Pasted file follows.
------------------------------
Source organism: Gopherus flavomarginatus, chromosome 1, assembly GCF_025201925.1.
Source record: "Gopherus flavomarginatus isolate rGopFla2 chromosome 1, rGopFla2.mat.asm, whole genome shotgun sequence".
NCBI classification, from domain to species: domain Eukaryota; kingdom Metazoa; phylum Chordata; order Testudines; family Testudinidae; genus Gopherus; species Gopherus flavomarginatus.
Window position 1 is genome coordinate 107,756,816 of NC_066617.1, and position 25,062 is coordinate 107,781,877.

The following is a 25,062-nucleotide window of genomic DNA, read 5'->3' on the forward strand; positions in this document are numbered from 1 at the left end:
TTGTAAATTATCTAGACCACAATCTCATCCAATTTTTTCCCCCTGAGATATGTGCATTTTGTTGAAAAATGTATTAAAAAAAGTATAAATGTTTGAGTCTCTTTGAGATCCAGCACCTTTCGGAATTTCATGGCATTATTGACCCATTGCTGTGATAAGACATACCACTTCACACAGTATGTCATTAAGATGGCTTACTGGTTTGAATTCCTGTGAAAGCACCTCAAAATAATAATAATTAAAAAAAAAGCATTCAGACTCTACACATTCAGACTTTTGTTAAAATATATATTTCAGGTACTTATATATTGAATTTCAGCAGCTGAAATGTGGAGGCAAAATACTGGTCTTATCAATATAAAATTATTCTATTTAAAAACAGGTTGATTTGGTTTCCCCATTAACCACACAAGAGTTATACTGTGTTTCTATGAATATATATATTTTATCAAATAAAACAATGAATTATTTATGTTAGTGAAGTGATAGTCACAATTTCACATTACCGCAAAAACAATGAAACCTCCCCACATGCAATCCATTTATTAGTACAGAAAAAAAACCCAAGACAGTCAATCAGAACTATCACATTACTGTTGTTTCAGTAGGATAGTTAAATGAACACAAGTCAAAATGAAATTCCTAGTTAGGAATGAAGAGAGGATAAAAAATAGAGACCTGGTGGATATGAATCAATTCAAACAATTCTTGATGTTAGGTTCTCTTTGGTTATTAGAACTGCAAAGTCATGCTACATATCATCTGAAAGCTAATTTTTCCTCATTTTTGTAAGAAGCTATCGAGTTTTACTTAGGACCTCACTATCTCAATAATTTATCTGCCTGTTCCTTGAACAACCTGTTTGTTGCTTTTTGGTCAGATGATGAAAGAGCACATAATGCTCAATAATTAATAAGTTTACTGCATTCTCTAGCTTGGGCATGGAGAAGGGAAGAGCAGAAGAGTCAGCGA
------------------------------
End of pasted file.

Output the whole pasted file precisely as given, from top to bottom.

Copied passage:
Source organism: Gopherus flavomarginatus, chromosome 1, assembly GCF_025201925.1.
Source record: "Gopherus flavomarginatus isolate rGopFla2 chromosome 1, rGopFla2.mat.asm, whole genome shotgun sequence".
NCBI classification, from domain to species: domain Eukaryota; kingdom Metazoa; phylum Chordata; order Testudines; family Testudinidae; genus Gopherus; species Gopherus flavomarginatus.
Window position 1 is genome coordinate 107,756,816 of NC_066617.1, and position 25,062 is coordinate 107,781,877.

The following is a 25,062-nucleotide window of genomic DNA, read 5'->3' on the forward strand; positions in this document are numbered from 1 at the left end:
TTGTAAATTATCTAGACCACAATCTCATCCAATTTTTTCCCCCTGAGATATGTGCATTTTGTTGAAAAATGTATTAAAAAAAGTATAAATGTTTGAGTCTCTTTGAGATCCAGCACCTTTCGGAATTTCATGGCATTATTGACCCATTGCTGTGATAAGACATACCACTTCACACAGTATGTCATTAAGATGGCTTACTGGTTTGAATTCCTGTGAAAGCACCTCAAAATAATAATAATTAAAAAAAAAGCATTCAGACTCTACACATTCAGACTTTTGTTAAAATATATATTTCAGGTACTTATATATTGAATTTCAGCAGCTGAAATGTGGAGGCAAAATACTGGTCTTATCAATATAAAATTATTCTATTTAAAAACAGGTTGATTTGGTTTCCCCATTAACCACACAAGAGTTATACTGTGTTTCTATGAATATATATATTTTATCAAATAAAACAATGAATTATTTATGTTAGTGAAGTGATAGTCACAATTTCACATTACCGCAAAAACAATGAAACCTCCCCACATGCAATCCATTTATTAGTACAGAAAAAAAACCCAAGACAGTCAATCAGAACTATCACATTACTGTTGTTTCAGTAGGATAGTTAAATGAACACAAGTCAAAATGAAATTCCTAGTTAGGAATGAAGAGAGGATAAAAAATAGAGACCTGGTGGATATGAATCAATTCAAACAATTCTTGATGTTAGGTTCTCTTTGGTTATTAGAACTGCAAAGTCATGCTACATATCATCTGAAAGCTAATTTTTCCTCATTTTTGTAAGAAGCTATCGAGTTTTACTTAGGACCTCACTATCTCAATAATTTATCTGCCTGTTCCTTGAACAACCTGTTTGTTGCTTTTTGGTCAGATGATGAAAGAGCACATAATGCTCAATAATTAATAAGTTTACTGCATTCTCTAGCTTGGGCATGGAGAAGGGAAGAGCAGAAGAGTCAGCGA